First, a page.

Mari Brunner discovered her life’s passion — sustainable development — in South Korea and came to Keene to study it further, realizing her best work could be done right here in her community.

The 31-year-old Brunner, planner for the City of Keene’s Community Development Department, remembers the seeds of her interest in the environment and sustainability were first planted when she was a high school student in her native Michigan following the infamous Gulf oil spill disaster.

“I was just becoming environmentally aware,” she says.

She later majored in chemistry at the University of Michigan and minored in environmental studies.

“I learned more about climate change in two classes — one on the built environment and the other in environmental justice,” Brunner says. “They were about how we use resources and treat our environment and its impact on people, particularly on our health — it was fascinating to me.”

She didn’t commit to further environmental studies at that point. Instead, she earned her bachelor’s degree in chemistry and worked in quality assurance for Mead Johnson and Company, manufacturer of the infant formula, Enfamil.

She then went to Seoul, South Korea, to teach English for a year.

“Around the same time, there was an oil spill in Michigan in the Kalamazoo River,” Brunner says. “It impacted people I know. There were also world environmental events happening, like the tsunami and nuclear plant meltdown [in Fukushima, Japan]. They influenced my perception. I started thinking about changing my path.”

She found Antioch University New England’s master’s program in environmental studies and enrolled, finishing with a concentration in sustainable development and climate change. The two-year program required two internships and a capstone project.

Her final project as an Antioch student was to collaborate with the Monadnock Sustainability Network and a group of fellow students to work as a consultant team and conduct a feasibility study for the region’s first community-owned solar array constructed on top of the Monadnock Food Co-op.

“It hadn’t been done in New Hampshire yet,” she notes. “It was really exciting when it got built. It was a tangible thing.”

Her second internship was with the City of Keene, her current employer, during which she gained some experience working in municipal planning.

“I wanted to do a greenhouse gas inventory with the city,” she says.

Instead, she got a job with Southwest Regional Planning Commission, where she worked for three years.

The majority of that time, she spent planning and implementing Complete Streets, a national program that encourages local municipalities across the country to build road networks that are safer, more livable, and welcoming to everyone; it was implemented in eight communities in the region.

As part of that work, she created pop-up demonstration projects meant to reimagine how sections of streets could be transformed into vibrant, walkable/bikeable spaces. She worked with existing committees or towns formed an ad hoc committee to work with her and her colleagues.

One of the pop-up projects was on Marlboro Street in Keene.

“We used traffic tape to do crosswalks and bike lanes,” says Brunner. “We borrowed plants from local businesses for the day, and there were food trucks and a yoga class on the lawn. The idea was to transform the streetscape for one day.”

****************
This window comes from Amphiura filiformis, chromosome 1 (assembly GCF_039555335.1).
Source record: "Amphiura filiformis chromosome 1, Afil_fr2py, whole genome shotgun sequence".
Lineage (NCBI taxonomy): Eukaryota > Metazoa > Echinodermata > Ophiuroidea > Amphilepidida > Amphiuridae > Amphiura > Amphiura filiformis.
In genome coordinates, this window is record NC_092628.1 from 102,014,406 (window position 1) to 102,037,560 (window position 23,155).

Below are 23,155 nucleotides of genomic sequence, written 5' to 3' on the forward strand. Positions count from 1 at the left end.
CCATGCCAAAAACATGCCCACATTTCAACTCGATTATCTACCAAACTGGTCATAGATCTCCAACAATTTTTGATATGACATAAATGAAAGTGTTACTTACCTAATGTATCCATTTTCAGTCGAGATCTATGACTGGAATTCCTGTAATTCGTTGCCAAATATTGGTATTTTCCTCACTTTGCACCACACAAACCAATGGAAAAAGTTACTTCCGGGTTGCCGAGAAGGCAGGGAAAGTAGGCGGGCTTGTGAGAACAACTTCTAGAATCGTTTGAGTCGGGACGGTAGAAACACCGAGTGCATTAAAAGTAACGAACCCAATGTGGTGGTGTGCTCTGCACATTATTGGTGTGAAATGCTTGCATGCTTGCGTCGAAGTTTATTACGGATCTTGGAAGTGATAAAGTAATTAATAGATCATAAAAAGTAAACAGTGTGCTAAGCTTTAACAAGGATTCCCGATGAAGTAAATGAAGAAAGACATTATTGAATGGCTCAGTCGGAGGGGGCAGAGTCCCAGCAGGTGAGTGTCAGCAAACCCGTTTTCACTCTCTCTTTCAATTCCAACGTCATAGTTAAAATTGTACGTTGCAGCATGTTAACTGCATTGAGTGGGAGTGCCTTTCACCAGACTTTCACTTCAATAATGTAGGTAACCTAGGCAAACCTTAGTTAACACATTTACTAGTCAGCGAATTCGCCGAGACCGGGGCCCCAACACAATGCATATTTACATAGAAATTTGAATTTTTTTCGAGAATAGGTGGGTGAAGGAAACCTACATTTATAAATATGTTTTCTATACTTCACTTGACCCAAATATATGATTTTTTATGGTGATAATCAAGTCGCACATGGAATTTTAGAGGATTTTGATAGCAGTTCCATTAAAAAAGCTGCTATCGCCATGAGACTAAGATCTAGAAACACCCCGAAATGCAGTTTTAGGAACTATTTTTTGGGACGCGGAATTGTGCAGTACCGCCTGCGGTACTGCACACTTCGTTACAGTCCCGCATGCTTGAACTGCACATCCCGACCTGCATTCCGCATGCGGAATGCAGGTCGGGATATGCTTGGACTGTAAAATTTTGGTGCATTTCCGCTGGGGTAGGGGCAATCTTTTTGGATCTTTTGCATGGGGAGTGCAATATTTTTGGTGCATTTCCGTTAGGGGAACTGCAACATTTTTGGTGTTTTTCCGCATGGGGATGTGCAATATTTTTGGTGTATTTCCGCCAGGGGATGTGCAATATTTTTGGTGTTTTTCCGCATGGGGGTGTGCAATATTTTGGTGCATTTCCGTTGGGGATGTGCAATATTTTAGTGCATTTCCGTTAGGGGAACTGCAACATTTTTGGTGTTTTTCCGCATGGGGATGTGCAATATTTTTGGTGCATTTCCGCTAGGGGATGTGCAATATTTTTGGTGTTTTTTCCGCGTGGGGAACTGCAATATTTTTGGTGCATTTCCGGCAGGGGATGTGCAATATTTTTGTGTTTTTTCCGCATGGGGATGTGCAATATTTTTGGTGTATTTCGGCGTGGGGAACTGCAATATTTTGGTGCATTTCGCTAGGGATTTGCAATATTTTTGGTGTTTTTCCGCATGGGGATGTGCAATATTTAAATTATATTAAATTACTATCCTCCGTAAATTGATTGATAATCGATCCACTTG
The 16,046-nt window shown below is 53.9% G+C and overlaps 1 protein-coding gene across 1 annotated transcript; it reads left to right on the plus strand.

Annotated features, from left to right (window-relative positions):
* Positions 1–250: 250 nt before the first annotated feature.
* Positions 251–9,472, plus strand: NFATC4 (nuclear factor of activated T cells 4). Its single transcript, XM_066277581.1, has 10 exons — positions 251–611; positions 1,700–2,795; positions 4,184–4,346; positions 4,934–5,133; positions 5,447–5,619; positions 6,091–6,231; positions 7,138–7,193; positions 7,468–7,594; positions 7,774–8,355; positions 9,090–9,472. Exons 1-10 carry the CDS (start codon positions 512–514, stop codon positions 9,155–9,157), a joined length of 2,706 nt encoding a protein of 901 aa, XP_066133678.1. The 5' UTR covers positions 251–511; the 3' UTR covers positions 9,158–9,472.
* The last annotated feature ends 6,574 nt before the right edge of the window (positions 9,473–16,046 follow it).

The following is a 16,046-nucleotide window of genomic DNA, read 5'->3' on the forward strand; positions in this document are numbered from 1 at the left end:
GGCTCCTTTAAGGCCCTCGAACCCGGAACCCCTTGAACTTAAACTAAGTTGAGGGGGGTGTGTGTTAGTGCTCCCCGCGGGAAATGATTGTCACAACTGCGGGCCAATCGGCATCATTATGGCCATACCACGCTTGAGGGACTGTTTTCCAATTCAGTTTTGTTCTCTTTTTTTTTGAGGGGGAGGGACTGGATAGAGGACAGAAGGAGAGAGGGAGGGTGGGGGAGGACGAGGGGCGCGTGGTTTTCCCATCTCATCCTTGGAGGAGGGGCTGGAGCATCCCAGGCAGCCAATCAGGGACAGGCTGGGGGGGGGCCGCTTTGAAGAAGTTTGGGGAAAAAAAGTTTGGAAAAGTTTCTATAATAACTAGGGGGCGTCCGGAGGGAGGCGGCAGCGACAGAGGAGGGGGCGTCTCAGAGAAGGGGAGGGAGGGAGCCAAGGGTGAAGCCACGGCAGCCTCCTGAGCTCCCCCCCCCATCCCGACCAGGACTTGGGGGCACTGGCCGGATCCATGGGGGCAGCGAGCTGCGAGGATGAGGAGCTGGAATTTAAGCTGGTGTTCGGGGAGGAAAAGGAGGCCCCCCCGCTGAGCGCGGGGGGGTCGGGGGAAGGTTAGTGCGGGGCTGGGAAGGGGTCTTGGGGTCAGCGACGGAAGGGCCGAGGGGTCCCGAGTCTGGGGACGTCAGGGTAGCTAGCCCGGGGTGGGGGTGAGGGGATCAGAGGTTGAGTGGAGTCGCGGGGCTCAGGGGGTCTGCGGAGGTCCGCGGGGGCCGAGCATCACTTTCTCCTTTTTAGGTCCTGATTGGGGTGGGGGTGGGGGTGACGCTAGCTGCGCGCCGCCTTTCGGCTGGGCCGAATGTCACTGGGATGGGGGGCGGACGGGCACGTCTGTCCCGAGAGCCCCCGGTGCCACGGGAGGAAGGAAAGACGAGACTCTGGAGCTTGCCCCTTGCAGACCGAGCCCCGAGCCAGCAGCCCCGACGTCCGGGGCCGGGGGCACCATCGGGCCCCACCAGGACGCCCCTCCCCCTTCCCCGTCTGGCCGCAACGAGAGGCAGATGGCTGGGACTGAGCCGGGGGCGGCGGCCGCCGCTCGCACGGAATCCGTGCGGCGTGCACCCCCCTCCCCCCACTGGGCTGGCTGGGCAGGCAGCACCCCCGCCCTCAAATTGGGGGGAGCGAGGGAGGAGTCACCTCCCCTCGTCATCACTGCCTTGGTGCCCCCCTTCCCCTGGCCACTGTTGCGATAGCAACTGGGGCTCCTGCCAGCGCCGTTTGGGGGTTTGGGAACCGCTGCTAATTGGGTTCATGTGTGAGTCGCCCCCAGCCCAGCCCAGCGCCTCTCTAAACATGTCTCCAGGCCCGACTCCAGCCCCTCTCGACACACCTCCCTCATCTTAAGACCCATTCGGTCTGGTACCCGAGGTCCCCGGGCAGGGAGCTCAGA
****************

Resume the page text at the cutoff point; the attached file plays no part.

About 400 people left their comments about what they thought a city street should look like.

The information was shared with the city’s planning department as well as select boards in surrounding towns (where the pop-ups were conducted).

“It’s important to show that data, so there is community support to put a plan in place,” says Brunner.

The City of Keene, thanks in part to Brunner’s collaboration, passed a Complete Streets resolution implementing a component of the city’s comprehensive master plan.

To increase action on Complete Streets, Brunner presented her work at a statewide forum, which led to the first round of state grant funding for the program.

While working for Southwest Regional Planning Commission, Brunner volunteered for the City of Keene Energy and Climate Committee and was involved in many other projects, including Rack It Up!, a program that encouraged alternative transportation by providing free bike racks at businesses and municipalities in eight communities. The program was created by the planning commission as well as Healthy Monadnock and the Monadnock Alliance for Sustainable Transportation.

Her current work with the City of Keene involves working toward its goal to ensure all of the electricity consumed in the city and 100% of the energy used for transportation, heating and cooling will come from renewable energy sources by the year 2030. The initiative is supported by the City’s Energy and Climate Committee, of which Brunner was a member before she became a city employee.

Her role also includes supporting the city’s planning board in site development review, including town historic district and telecommunications infrastructure projects, and updating land use regulations.

She considers her job title as most crucial in that she helps the community to find ways to create solutions and reach its goals.

“It’s one of the reasons I was drawn to planning,” Brunner says. “It’s based on public participation — engaging the community in

trying to make it better.” 

Nicole Colson writes from Swanzey, New Hampshire.